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Montevideo, September 17th 2021 - 05:59 UTC

 

 

Chile: Case against Piñera brought before The Hague for alleged human rights violations in 2019

Friday, April 30th 2021 - 09:43 UTC
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The ICC does not have a deadline to decide whether to admit the accusation, making a prompt response unlikely. The ICC does not have a deadline to decide whether to admit the accusation, making a prompt response unlikely.

Chilean and human rights organizations together with former Spanish judge Baltasar Garzón filed an accusation Thursday before the International Criminal Court (ICC) against President Sebastián Piñera for his alleged involvement in crimes against humanity during the 2019 protests, it was reported.

”Garzón, the Chilean Human Rights Commission (CCHDH) and other organizations today sent a letter to the attorney general of the International Criminal Court (ICC), lawyer Fatou Bensouda, in the Dutch city of The Hague for the court to investigate, accuse and initiate a trial of President Sebastián Piñera for crimes against humanity that have been committed since October 2019,” reported the Center for Journalistic Investigation (Ciper).

The document presented calls for the prosecution of Piñera and all officials and members of the security forces involved in the repression of the protests of a year and a half ago, in the belief that widespread and systematic crimes against humanity were committed.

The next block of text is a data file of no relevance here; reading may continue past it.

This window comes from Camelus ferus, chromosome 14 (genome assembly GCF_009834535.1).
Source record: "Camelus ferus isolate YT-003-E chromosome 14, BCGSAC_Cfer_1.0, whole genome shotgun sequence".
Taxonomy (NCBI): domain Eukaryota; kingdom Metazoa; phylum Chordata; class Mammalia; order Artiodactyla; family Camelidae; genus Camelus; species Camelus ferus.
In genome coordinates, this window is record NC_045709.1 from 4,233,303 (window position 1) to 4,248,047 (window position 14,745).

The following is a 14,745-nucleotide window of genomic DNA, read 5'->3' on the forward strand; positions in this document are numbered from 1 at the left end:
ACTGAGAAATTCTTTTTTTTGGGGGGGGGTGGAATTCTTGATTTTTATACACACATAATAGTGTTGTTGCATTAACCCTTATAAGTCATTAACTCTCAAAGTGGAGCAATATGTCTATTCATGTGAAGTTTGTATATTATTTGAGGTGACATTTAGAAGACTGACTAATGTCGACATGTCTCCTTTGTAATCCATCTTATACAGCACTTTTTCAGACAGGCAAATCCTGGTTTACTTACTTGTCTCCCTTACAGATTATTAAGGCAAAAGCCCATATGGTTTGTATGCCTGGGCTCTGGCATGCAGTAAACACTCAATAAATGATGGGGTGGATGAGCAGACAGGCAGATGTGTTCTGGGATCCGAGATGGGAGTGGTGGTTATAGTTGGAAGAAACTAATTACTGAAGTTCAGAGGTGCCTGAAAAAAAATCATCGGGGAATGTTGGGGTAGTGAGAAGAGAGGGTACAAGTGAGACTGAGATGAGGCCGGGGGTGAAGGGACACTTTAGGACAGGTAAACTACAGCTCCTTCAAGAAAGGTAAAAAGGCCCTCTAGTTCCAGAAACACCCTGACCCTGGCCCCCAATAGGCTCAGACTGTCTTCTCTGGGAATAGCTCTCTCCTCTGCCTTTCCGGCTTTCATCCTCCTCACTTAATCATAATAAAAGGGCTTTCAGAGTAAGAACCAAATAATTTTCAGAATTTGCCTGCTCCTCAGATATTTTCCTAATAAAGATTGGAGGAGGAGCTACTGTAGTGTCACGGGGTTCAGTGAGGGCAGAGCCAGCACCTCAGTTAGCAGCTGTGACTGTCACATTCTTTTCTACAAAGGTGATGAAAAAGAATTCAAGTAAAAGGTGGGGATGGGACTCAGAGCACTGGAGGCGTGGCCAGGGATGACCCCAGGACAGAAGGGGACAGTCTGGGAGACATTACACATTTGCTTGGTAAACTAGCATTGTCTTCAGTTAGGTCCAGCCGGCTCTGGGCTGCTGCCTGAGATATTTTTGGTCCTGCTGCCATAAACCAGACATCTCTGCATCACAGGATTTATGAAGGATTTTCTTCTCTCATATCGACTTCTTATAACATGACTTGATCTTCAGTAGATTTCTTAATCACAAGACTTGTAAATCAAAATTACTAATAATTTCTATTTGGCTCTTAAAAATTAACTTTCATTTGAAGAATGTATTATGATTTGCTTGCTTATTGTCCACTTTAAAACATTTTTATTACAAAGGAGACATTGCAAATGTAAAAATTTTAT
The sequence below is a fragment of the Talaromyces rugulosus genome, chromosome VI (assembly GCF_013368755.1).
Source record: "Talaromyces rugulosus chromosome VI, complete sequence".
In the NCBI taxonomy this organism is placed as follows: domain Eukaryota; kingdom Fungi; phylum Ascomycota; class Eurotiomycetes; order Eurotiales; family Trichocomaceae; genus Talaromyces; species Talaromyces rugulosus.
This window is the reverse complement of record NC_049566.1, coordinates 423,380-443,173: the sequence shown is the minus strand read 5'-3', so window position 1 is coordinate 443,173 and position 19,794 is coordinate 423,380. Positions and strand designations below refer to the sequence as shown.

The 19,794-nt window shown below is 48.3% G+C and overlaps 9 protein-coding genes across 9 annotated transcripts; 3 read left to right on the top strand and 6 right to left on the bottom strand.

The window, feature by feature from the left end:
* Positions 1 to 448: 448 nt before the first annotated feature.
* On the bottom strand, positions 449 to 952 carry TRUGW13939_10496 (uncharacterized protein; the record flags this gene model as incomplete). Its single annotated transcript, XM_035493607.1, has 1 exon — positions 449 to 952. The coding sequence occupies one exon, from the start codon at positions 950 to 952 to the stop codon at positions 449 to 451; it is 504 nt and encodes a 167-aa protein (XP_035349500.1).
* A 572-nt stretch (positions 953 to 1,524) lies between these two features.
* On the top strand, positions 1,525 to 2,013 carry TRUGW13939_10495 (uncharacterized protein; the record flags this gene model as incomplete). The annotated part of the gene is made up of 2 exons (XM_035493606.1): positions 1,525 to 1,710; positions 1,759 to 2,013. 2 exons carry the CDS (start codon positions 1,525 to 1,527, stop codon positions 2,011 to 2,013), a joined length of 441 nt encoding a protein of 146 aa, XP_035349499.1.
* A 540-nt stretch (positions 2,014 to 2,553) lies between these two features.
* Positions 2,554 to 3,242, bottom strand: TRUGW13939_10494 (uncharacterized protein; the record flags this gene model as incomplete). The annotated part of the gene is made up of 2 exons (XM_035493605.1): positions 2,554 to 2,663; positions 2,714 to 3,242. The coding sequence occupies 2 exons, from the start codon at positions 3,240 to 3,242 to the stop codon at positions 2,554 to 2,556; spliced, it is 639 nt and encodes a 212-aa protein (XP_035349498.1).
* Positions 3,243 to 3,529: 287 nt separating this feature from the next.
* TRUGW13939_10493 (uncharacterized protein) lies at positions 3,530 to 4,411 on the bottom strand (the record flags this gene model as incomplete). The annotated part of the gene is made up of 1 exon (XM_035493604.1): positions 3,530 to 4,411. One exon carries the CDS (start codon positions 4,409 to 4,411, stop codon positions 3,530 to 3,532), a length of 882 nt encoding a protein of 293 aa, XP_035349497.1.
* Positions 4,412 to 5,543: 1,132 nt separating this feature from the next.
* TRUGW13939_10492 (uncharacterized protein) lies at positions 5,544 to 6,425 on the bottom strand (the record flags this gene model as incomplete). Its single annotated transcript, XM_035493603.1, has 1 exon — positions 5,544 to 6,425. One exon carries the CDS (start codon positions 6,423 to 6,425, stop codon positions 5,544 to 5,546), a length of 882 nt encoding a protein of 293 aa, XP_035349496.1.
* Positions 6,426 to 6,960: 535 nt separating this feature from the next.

According to the plaintiffs, the Chilean Justice filed more than 3,000 cases of human rights violations without investigation, which in their opinion “highlights the impunity that exists in Chile.”

”The cases are fraudulently classified and investigated in Chile as common crimes, with the deliberate purpose, first of all, to remove them from the jurisdiction of the ICC and, secondly, to prepare the conditions that would favour their subsequent impunity with the eventual application of the prescription (statute of limitations) rules, or through the application of possible pardons, amnesties or end-of-term laws,“ the plaintiffs argued before The Hague.

The ICC does not have a deadline to decide whether to admit the accusation, making a prompt response unlikely.

In October 2019, a wave of protests challenged the Piñera government, which responded with harsh repression that left about thirty dead, 460 people with eye injuries and more than 8,800 complaints about ”crimes committed by state agents to a report from the National State Attorney's Office.

These complaints were confirmed by reports from the United Nations, Amnesty International, the Inter-American Commission on Human Rights, Human Rights Watch and the National Institute for Human Rights.

Categories: Politics, International, Chile.

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